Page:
Edited by liuzhou (log)
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...your dancing child with his Chinese suit.

 

The Kitchen Scale Manifesto

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16 minutes ago, Tropicalsenior said:

How long do you usually marinate the meat?

 

10 to 15 minutes is enough. I don't really time it. Usually until I've finished cleaning and preparing all the other ingredients for my dish. For tonights meal, it couldn't have been much more than five mnutes. Short marination times are typical in Chinese cooking.

Edited by liuzhou (log)
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...your dancing child with his Chinese suit.

 

The Kitchen Scale Manifesto

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32 minutes ago, liuzhou said:

 

10 to 15 minutes is enough. I don't really time it. Usually until I've finished cleaning and preparing all the other ingredients for my dish. For tonights meal, it couldn't have been much more than five mnutes. Short marination times are typical in Chinese cooking.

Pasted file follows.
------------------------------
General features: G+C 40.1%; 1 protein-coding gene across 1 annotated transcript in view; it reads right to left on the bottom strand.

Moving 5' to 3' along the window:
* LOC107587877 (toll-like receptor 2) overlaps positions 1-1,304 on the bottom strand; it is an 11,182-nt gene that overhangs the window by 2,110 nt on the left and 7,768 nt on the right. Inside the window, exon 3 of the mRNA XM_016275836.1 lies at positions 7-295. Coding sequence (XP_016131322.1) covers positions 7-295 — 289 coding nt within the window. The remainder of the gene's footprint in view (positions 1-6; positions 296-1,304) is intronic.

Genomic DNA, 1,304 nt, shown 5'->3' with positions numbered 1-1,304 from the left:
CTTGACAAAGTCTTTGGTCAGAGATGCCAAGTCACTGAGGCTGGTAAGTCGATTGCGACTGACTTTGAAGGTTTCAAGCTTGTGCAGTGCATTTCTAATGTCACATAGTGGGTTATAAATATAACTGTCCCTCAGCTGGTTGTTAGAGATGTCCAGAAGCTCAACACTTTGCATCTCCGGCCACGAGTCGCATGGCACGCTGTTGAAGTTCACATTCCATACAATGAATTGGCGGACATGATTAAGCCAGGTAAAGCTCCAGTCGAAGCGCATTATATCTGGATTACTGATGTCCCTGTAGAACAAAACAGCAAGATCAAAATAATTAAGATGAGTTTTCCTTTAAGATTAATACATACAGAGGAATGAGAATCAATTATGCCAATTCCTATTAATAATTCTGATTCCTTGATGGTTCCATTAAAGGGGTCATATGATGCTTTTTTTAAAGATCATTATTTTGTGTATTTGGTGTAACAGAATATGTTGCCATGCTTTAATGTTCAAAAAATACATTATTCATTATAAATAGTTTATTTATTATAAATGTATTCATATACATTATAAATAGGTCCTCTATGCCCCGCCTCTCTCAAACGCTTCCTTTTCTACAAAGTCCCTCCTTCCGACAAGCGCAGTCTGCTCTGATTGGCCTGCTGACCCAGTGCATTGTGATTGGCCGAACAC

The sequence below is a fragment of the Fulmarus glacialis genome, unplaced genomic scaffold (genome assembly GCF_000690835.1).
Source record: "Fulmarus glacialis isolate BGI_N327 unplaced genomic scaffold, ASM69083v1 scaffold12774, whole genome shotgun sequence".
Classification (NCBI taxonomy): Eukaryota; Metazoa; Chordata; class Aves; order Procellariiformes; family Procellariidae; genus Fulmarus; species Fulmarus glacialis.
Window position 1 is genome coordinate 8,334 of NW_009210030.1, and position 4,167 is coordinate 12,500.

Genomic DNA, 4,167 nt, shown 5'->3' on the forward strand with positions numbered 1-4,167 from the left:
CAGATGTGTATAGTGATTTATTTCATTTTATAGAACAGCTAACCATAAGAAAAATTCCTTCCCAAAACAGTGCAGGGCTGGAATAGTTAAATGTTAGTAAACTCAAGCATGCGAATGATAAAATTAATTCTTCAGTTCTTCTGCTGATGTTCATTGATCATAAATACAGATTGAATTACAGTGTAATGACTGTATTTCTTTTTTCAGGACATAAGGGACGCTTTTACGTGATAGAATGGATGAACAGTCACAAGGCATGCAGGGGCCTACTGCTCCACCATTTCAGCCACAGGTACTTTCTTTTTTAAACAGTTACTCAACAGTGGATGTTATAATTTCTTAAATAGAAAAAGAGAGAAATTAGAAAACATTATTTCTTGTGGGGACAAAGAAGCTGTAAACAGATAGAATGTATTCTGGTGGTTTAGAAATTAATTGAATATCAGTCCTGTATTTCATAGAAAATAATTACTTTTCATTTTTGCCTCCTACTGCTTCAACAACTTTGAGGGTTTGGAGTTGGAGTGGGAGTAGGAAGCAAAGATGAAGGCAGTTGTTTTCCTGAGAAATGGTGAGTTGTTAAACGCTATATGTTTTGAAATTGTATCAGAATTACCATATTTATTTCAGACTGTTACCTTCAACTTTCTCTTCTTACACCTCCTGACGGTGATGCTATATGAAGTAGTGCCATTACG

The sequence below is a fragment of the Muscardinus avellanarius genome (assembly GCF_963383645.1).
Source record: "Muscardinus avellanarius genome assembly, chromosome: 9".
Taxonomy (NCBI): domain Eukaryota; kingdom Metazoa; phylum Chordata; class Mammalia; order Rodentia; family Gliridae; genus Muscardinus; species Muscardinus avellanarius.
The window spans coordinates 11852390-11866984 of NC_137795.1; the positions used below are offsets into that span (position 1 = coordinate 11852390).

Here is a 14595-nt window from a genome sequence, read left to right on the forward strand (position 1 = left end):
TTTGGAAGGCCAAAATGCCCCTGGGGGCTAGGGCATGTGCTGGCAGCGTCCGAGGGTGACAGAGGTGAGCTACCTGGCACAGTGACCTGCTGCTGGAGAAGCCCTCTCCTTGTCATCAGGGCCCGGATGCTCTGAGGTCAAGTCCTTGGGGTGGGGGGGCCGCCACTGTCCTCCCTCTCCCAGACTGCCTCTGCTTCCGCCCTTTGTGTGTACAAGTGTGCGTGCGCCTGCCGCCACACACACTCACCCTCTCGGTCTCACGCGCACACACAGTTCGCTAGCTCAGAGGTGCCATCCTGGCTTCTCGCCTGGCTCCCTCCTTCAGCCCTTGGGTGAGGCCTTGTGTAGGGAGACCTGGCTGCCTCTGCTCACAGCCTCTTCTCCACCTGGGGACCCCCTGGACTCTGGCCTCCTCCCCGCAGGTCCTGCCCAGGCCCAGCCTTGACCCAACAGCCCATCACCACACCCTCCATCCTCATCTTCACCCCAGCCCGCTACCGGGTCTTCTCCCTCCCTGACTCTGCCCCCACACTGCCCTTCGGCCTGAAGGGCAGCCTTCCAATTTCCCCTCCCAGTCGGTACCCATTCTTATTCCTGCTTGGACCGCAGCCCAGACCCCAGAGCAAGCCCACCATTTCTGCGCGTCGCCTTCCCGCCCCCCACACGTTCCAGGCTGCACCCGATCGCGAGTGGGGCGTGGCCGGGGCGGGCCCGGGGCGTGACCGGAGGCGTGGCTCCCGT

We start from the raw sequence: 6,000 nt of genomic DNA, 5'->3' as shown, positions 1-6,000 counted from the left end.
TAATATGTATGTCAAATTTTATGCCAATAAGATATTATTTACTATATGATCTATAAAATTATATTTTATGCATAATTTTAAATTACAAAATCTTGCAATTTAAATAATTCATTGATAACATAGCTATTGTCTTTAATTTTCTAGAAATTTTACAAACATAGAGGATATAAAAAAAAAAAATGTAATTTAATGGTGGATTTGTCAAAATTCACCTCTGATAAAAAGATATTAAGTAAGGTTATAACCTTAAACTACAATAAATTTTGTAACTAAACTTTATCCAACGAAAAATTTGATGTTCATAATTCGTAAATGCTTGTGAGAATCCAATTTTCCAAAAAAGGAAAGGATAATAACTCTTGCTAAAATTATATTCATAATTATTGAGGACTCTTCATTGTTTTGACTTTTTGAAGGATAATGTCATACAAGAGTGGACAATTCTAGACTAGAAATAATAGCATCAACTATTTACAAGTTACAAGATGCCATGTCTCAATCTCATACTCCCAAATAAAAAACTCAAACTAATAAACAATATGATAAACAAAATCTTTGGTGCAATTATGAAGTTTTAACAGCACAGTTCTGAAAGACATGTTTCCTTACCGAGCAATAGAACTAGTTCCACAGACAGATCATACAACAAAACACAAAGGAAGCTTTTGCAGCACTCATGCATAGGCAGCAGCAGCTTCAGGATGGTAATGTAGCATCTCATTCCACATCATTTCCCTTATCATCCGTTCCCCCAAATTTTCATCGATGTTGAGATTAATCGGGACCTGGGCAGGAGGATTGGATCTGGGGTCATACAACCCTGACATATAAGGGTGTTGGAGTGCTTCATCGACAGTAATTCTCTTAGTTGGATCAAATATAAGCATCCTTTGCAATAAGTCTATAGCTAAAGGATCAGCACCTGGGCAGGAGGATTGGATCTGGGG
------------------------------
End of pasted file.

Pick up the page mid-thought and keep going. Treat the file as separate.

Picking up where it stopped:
32 minutes ago, liuzhou said:

 

10 to 15 minutes is enough. I don't really time it. Usually until I've finished cleaning and preparing all the other ingredients for my dish. For tonights meal, it couldn't have been much more than five mnutes. Short marination times are typical in Chinese cooking.

Yes I don't buy the whole tenderizing thing. More for flavor. When the boys taught themselves to cook they learned that slicing method and quick cook in the pan were their friends. They bought the cheapest beef. Sure feed lot finished. No heavy mastication needed.